Our 3-year old son is full-on talking.
Often, sounds come out of his mouth in an effort to transmit some form of communication. However, an adorable toddler speech impediment sometimes makes the “receive” part of the conversation difficult.
The other morning, I spent about 20 minutes at the steering wheel of my car trying to decipher a sentence while also trying to calm a frustrated fit because of my failure to infer the true meaning of my son’s expression.
Our son’s speech is currently speckled by an adorable toddler lisp, an Elmer Fudd-esque “R/W” transposition, and a tendency to mimic his father’s New England accent.
This means that the word:
comes out something more like:
Please keep this in mind as you read the following sentence.
As I drove to the gym, my son asked a very random question and it sounded exactly like this:
“Why tototh don hab chewohwsth? Whyyyyyy????”
Knowing that he gets upset if you repeat the way that he said something incorrectly (because he hears the proper pronunciation in his head when he says things like “Punty Teefth” instead of “Chuck E Cheese”), I was careful not to repeat the mispronunciation of whatever it was he was trying to say.
So, I dissected it.
I was pretty sure “tototh” referred to “turtles” but I was having trouble with the second part of the sentence.
“Chewohwsth” seemed to mostly correlate with the word “chairs”.
“Why do turtles not have chairs???!!!” I asked him.
And he wailed because he felt I was mocking him,
“NOOOOO! NOT WIKE DAT!!!!”
So, I guessed again.
“Why do turtles not have tears???”
And he wailed again.
He was getting UP-SET.
Then, I said,
“Ummmm? I’m sorry, honey. I’m not understanding what you are trying to say. Can you please say it again?”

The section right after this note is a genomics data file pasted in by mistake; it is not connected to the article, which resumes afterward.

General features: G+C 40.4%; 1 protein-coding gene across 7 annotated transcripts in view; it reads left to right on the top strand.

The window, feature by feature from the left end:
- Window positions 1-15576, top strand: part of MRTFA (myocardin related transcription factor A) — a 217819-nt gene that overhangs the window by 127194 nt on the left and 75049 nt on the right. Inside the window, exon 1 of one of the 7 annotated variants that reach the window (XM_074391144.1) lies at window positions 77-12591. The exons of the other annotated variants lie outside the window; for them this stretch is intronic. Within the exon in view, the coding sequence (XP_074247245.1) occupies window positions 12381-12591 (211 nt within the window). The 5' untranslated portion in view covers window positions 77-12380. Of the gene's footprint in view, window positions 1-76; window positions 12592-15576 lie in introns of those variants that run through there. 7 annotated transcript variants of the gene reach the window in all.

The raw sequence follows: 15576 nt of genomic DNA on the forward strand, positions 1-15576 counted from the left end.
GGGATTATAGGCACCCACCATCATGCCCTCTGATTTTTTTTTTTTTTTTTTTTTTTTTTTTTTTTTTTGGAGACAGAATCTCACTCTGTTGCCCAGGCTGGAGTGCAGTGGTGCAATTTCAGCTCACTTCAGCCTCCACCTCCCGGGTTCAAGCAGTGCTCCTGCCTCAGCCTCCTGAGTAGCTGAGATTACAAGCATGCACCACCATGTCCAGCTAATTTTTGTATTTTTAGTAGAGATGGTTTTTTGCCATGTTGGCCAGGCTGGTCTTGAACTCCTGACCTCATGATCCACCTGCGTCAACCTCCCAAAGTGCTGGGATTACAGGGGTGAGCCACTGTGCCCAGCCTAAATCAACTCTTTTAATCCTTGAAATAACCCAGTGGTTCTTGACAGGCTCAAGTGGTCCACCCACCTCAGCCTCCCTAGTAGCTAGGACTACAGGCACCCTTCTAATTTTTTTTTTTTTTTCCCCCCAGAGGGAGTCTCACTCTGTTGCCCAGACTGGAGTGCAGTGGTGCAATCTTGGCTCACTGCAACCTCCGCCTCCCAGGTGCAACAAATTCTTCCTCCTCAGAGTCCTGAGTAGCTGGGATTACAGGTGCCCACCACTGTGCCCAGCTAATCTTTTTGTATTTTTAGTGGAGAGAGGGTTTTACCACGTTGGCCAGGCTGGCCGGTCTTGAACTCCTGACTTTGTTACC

I asked that to buy some more time and in hopes he might give a more phonetically-friendly answer.
“Why tototh don hab CHEW-OH-WSTH????”
Think. Think. Think.
I thought of a solution.
“Can you tell me what animal DOES have…..uh….one of those???”
“Awigatoh. Awigatohth hab dose.”
AHA!!! I thought- I’m getting somewhere. What do alligators have that sounds like “Chewohwsth”?
So, I shouted:
“SCALES??? SCALES!!!! SCALES!!!! ALLIGATORS HAVE SCALES!!!!”
And our son screamed:
NOT WIKE DAT!!!!! NOT WIKE DAT, MAMA!! NOT WIKE DAT!!!!!
CHEWOWSTH! CHEWOWSTH!! AWIGATOHTH HAB CHEWOWSTH!!!”
And then I got it.
It was as apparent as the exposed tag and internal seams of the inside-out dress I wore to work after a year of nursing-induced sleep deprivation and in-the-dark dressing one memorable day.
“TAILS???!!! TAILS!!!! TAILS!!!!”
You’d think I’d have won the Texas State Lottery.
His eyes lit up. The streaming tears seemed to stop spontaneously mid-stream. The whales in the Pacific could resume their mating calls after trying to respond to the distress signals my son had been sending through his high-decibel fit.
A crack of a smile lifted.
WHY TOTOTH DON HAB CHEWOWSTH????”
“But, son! They DO have tails!”
“No. No, dey don.
Awigatohth hab chewowsth.
Tototh don hab chewowsth.”
I considered whether or not pursuing this conversation with a 3-year old was really worth the pyrrhic victory of having him agree with me.
And, so I wrapped up the conversation with:
“I don’t know, son.
I don’t know why turtles don’t have tails.”
But, People. I KNOW they have tails.
What can I say?
The kid broke me down.
Right. Like you would have pursued that one, too.
ANY FUNNY KID SPEECH IMPEDIMENTS GIVING YOU A LAUGH LATELY?